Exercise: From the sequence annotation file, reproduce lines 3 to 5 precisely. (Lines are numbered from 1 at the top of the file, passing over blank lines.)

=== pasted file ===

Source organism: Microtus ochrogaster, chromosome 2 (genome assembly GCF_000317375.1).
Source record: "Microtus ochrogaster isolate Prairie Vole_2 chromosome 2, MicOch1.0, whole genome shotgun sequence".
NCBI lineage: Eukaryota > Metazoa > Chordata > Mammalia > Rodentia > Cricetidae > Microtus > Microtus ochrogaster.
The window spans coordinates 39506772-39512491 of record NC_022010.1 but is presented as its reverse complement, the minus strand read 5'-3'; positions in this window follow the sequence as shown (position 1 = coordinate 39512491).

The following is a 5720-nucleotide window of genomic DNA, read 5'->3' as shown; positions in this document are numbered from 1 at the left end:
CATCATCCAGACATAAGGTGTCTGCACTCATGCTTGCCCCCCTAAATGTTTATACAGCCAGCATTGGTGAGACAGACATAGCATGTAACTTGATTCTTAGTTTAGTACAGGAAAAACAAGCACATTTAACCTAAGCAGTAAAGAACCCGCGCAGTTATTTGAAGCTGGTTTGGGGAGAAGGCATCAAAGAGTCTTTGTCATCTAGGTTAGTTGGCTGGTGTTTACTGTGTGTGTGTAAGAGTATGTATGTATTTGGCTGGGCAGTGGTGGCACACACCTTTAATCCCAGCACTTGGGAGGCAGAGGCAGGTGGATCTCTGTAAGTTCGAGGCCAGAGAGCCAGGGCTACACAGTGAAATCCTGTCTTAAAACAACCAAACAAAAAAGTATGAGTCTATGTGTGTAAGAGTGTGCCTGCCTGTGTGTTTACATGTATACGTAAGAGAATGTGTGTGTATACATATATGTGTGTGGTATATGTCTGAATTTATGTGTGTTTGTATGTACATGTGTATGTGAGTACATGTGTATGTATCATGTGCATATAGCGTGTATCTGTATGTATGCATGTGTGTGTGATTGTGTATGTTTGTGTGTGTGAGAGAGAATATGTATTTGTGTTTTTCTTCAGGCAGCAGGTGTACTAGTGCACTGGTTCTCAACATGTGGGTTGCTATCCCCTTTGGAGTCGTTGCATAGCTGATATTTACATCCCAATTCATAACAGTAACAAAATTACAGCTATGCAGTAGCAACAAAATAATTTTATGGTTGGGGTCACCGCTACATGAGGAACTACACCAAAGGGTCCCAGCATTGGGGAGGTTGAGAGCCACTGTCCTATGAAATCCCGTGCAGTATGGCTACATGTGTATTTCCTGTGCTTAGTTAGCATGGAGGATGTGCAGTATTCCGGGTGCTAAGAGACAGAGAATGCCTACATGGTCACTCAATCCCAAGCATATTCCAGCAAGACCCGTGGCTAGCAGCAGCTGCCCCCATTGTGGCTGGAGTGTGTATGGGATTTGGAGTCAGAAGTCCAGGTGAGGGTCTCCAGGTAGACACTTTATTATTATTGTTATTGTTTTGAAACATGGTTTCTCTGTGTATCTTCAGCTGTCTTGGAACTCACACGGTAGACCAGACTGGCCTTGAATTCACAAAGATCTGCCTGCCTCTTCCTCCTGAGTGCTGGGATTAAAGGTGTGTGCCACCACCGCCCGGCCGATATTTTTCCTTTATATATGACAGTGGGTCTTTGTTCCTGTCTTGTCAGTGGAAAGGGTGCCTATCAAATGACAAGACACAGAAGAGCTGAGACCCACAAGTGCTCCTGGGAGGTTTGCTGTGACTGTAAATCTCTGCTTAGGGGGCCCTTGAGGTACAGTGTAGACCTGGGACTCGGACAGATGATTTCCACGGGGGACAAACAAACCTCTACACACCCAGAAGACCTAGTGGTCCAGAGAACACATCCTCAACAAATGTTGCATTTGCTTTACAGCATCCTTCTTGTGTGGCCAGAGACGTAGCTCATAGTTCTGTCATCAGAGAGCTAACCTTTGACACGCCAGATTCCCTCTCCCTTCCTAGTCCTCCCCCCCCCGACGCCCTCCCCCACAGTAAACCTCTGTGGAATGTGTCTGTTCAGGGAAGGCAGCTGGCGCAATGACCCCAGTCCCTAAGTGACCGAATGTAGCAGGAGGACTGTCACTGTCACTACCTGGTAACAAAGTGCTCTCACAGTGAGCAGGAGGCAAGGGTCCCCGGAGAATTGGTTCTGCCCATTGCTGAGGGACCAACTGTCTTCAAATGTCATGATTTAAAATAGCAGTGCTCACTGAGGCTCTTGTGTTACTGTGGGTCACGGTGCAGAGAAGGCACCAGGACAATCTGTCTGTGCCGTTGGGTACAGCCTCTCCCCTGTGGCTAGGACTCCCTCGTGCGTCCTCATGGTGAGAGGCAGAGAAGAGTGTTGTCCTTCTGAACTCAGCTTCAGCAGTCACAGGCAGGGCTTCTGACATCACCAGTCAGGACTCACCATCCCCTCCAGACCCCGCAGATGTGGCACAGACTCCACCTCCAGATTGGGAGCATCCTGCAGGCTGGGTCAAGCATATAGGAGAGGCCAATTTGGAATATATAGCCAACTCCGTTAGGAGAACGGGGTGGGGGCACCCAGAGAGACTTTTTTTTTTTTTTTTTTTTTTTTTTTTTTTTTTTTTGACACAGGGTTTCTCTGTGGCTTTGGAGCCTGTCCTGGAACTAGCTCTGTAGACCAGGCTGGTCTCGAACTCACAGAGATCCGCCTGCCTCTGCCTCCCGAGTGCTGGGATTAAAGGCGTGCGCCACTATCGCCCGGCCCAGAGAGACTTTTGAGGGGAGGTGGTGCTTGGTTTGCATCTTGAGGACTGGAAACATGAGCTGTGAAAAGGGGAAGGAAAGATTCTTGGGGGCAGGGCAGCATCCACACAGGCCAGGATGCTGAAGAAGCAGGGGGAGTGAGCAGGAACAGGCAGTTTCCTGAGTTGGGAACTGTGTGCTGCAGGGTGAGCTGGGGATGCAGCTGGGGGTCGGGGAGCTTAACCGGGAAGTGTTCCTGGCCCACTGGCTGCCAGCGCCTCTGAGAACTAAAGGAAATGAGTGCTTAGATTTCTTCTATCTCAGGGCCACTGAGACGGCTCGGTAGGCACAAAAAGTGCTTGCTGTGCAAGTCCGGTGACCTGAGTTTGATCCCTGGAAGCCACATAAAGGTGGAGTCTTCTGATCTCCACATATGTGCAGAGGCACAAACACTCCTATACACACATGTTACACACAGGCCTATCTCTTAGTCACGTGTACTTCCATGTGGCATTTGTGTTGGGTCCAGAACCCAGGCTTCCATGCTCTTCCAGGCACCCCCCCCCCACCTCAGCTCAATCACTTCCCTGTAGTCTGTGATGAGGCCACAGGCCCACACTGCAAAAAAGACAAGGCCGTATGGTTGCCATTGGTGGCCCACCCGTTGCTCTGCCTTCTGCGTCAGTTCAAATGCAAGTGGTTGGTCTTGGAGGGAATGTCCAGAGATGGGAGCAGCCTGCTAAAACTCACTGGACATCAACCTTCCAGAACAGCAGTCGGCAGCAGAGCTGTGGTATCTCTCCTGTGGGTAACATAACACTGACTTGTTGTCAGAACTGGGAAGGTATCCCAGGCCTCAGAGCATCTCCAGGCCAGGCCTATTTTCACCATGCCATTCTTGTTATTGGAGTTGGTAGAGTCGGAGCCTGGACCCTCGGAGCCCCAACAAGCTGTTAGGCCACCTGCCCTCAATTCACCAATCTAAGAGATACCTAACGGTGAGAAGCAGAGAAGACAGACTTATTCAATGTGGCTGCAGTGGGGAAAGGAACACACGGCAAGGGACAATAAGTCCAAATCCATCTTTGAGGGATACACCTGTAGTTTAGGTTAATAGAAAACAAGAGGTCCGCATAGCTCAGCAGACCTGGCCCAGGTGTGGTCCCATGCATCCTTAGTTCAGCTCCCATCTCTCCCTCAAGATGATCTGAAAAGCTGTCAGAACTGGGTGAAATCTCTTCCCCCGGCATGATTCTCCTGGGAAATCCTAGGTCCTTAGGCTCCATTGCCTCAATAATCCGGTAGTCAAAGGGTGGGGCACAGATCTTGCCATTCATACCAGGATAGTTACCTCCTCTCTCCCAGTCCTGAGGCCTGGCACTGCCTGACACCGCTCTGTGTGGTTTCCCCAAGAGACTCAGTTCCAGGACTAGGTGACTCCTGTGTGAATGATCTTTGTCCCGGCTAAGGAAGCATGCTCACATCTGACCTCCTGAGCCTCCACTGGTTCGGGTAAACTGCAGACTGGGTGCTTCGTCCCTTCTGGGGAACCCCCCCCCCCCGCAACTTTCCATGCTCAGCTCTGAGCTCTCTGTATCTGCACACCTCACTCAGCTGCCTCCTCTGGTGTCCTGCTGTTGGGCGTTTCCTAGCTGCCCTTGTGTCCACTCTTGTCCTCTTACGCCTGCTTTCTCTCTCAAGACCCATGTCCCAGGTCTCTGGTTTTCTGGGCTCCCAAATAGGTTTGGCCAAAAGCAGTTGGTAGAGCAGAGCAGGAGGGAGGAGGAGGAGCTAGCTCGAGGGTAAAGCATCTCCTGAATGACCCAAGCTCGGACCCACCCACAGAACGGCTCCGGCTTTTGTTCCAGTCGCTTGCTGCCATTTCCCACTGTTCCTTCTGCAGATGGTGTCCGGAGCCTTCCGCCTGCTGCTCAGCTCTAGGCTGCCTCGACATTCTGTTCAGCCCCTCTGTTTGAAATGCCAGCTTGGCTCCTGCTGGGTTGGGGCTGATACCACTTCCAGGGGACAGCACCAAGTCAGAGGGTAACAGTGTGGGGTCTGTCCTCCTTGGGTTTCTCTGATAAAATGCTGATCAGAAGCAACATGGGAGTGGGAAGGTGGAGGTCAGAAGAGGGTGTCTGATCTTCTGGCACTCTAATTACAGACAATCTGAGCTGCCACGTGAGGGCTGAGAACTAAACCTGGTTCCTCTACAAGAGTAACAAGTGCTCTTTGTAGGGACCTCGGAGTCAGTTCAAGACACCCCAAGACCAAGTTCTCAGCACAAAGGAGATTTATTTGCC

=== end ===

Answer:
NCBI lineage: Eukaryota > Metazoa > Chordata > Mammalia > Rodentia > Cricetidae > Microtus > Microtus ochrogaster.
The window spans coordinates 39506772-39512491 of record NC_022010.1 but is presented as its reverse complement, the minus strand read 5'-3'; positions in this window follow the sequence as shown (position 1 = coordinate 39512491).

The following is a 5720-nucleotide window of genomic DNA, read 5'->3' as shown; positions in this document are numbered from 1 at the left end: